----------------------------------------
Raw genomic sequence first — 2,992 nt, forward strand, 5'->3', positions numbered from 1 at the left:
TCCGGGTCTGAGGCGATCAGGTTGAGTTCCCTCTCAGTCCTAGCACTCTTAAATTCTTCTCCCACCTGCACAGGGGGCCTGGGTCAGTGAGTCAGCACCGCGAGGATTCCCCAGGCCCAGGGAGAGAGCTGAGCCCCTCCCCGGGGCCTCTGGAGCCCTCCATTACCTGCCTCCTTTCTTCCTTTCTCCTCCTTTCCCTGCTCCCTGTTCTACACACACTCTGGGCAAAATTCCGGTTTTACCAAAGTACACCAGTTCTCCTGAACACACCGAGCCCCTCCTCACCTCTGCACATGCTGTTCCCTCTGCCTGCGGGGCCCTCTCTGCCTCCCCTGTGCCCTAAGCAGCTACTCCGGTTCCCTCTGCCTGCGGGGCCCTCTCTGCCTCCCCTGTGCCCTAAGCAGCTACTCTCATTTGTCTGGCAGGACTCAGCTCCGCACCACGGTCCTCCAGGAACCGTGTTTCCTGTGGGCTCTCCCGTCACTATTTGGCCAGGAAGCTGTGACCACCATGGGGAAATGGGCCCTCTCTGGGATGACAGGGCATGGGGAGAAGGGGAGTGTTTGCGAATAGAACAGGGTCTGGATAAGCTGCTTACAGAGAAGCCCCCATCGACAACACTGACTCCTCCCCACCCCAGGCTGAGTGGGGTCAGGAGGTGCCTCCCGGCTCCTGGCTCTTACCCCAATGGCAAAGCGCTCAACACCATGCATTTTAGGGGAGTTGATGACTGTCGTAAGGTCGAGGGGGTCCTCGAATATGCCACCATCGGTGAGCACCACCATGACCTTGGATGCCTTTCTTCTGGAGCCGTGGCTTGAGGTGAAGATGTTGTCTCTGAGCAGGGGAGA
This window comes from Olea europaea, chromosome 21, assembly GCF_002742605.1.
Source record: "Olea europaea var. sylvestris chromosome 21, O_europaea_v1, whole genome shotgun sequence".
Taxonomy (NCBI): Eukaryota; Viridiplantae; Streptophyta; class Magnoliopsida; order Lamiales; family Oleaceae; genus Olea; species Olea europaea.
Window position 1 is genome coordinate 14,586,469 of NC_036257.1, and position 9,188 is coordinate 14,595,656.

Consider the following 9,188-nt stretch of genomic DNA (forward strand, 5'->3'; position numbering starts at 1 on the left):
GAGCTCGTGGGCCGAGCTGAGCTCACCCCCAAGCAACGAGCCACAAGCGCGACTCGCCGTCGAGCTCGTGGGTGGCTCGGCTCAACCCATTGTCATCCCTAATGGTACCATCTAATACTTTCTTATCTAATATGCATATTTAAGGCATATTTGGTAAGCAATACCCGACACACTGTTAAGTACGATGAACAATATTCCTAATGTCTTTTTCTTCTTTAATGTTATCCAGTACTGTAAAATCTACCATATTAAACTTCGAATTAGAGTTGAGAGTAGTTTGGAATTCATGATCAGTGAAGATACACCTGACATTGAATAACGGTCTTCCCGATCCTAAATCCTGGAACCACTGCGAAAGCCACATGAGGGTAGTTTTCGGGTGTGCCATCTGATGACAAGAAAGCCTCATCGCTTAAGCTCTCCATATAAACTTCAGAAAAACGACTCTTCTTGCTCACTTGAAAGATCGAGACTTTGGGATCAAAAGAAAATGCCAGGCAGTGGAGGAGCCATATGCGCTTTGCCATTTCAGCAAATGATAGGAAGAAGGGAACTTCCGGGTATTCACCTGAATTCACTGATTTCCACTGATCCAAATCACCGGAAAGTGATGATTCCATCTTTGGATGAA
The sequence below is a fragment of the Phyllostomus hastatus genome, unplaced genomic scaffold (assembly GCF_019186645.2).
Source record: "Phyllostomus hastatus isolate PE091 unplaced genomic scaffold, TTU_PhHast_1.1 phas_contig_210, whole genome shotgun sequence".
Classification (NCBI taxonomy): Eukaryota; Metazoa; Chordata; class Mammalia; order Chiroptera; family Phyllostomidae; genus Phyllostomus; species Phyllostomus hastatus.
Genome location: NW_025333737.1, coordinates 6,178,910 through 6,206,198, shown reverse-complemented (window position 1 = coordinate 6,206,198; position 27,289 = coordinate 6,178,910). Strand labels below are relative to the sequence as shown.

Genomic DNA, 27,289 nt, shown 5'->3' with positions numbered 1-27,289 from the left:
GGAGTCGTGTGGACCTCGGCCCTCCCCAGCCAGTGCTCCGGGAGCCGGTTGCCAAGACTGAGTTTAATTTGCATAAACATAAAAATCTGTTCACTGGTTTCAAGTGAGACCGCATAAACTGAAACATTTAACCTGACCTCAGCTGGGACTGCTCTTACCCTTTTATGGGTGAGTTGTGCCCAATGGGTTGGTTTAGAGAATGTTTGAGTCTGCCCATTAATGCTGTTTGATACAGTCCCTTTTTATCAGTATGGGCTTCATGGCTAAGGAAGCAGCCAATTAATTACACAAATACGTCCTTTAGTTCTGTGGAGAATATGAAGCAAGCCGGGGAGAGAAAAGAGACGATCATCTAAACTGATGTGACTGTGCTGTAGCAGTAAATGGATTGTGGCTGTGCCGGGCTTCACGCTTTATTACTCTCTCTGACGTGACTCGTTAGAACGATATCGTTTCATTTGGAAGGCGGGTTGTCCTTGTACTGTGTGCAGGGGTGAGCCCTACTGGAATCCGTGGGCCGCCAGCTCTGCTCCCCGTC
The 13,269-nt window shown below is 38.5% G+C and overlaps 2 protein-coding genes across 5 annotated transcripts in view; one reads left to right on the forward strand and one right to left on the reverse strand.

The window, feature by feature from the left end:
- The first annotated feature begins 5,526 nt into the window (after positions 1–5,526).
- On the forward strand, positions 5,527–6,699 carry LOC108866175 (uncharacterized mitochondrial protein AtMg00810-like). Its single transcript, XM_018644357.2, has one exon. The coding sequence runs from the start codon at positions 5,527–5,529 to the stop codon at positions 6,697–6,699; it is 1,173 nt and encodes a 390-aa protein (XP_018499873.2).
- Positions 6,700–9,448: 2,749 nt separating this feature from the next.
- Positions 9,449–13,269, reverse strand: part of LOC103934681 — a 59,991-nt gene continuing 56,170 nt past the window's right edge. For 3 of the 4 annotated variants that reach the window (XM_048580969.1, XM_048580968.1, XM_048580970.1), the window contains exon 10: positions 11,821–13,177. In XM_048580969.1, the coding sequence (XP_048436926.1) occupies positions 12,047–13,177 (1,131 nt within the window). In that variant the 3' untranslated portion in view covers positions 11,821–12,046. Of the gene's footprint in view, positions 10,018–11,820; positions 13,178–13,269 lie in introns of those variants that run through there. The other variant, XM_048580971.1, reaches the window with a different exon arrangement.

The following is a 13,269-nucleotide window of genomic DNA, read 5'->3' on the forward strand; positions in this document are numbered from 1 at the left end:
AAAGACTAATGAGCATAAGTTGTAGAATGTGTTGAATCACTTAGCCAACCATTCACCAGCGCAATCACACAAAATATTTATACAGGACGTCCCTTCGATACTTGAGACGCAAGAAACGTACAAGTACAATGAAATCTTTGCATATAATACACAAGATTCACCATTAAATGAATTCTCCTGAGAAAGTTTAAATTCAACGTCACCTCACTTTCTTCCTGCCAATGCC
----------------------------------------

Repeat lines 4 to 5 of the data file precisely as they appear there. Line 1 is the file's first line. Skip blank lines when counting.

Source record: "Olea europaea var. sylvestris chromosome 21, O_europaea_v1, whole genome shotgun sequence".
Taxonomy (NCBI): Eukaryota; Viridiplantae; Streptophyta; class Magnoliopsida; order Lamiales; family Oleaceae; genus Olea; species Olea europaea.